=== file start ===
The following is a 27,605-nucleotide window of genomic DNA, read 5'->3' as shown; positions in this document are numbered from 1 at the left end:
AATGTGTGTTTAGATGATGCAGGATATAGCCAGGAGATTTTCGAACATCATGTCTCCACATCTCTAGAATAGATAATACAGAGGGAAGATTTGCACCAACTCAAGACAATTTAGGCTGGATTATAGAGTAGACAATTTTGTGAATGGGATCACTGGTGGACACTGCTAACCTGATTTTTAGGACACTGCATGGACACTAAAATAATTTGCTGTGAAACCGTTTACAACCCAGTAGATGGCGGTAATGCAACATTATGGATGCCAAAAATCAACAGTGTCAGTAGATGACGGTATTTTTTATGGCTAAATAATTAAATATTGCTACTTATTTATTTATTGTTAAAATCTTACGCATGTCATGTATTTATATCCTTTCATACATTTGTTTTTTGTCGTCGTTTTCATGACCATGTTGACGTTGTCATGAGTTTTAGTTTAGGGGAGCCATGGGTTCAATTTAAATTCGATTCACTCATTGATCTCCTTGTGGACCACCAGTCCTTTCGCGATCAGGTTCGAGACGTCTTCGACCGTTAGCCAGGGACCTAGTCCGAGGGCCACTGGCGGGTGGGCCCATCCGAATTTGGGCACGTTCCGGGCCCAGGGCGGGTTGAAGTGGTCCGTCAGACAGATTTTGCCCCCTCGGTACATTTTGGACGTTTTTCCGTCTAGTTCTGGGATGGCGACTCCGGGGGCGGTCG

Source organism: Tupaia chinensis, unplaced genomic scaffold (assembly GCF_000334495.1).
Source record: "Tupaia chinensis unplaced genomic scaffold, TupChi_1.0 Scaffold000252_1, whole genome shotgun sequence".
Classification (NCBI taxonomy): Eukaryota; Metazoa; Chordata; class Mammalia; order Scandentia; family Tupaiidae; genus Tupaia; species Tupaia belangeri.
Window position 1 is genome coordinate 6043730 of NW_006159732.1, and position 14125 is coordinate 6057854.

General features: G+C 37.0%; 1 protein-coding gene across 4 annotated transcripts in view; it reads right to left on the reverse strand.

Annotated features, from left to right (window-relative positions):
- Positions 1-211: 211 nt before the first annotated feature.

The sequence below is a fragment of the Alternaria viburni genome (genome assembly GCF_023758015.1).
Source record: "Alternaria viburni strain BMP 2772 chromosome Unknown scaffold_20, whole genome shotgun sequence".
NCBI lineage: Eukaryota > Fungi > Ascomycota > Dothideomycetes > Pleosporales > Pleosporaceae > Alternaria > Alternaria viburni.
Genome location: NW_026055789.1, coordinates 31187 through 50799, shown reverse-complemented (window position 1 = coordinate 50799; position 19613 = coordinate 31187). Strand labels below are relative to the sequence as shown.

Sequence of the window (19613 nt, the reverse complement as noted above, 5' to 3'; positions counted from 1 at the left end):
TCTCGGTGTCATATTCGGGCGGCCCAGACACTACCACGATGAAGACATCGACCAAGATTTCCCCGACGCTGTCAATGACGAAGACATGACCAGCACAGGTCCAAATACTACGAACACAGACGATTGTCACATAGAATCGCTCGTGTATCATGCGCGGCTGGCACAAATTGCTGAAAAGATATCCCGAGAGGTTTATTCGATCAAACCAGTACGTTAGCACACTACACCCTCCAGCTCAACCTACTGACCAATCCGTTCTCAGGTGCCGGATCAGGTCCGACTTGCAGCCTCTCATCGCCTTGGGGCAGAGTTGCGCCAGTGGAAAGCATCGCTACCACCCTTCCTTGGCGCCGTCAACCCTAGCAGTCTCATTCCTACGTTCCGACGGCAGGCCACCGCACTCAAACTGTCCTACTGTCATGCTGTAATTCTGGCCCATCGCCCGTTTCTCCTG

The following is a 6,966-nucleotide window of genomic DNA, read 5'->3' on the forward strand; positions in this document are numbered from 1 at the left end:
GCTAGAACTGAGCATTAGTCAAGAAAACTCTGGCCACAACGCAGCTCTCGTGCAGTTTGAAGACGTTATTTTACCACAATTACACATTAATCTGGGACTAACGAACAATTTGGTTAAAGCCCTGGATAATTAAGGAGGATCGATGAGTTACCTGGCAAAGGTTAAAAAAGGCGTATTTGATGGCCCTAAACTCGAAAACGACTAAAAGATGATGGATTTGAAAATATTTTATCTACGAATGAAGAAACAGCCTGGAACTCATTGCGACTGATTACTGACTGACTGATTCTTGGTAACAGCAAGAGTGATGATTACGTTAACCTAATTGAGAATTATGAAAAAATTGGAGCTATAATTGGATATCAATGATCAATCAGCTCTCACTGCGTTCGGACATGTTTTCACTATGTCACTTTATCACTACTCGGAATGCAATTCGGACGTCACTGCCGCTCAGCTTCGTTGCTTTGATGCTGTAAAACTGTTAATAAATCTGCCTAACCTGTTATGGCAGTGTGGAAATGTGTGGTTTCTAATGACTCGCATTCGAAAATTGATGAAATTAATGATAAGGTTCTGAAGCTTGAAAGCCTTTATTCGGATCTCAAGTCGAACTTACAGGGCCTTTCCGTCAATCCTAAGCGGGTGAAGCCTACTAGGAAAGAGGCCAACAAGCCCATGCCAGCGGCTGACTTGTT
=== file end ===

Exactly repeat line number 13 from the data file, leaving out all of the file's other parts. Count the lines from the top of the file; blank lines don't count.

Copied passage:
Genome location: NW_026055789.1, coordinates 31187 through 50799, shown reverse-complemented (window position 1 = coordinate 50799; position 19613 = coordinate 31187). Strand labels below are relative to the sequence as shown.